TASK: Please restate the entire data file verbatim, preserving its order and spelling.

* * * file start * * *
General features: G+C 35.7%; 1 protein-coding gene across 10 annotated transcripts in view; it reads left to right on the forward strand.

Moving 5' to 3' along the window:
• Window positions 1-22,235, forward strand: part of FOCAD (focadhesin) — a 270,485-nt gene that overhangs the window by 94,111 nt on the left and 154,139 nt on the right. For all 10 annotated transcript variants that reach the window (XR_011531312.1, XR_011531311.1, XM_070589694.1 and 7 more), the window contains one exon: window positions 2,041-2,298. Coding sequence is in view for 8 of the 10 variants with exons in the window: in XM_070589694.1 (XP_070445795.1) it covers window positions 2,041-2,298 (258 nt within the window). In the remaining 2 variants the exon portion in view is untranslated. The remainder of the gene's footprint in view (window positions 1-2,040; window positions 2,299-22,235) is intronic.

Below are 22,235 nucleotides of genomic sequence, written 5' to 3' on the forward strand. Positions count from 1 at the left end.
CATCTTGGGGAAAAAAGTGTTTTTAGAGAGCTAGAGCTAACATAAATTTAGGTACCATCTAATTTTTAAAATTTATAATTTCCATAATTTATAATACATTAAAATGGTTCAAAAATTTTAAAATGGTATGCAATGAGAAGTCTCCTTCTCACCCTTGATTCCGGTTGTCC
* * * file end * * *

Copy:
General features: G+C 35.7%; 1 protein-coding gene across 10 annotated transcripts in view; it reads left to right on the forward strand.

Moving 5' to 3' along the window:
• Window positions 1-22,235, forward strand: part of FOCAD (focadhesin) — a 270,485-nt gene that overhangs the window by 94,111 nt on the left and 154,139 nt on the right. For all 10 annotated transcript variants that reach the window (XR_011531312.1, XR_011531311.1, XM_070589694.1 and 7 more), the window contains one exon: window positions 2,041-2,298. Coding sequence is in view for 8 of the 10 variants with exons in the window: in XM_070589694.1 (XP_070445795.1) it covers window positions 2,041-2,298 (258 nt within the window). In the remaining 2 variants the exon portion in view is untranslated. The remainder of the gene's footprint in view (window positions 1-2,040; window positions 2,299-22,235) is intronic.

Below are 22,235 nucleotides of genomic sequence, written 5' to 3' on the forward strand. Positions count from 1 at the left end.
CATCTTGGGGAAAAAAGTGTTTTTAGAGAGCTAGAGCTAACATAAATTTAGGTACCATCTAATTTTTAAAATTTATAATTTCCATAATTTATAATACATTAAAATGGTTCAAAAATTTTAAAATGGTATGCAATGAGAAGTCTCCTTCTCACCCTTGATTCCGGTTGTCC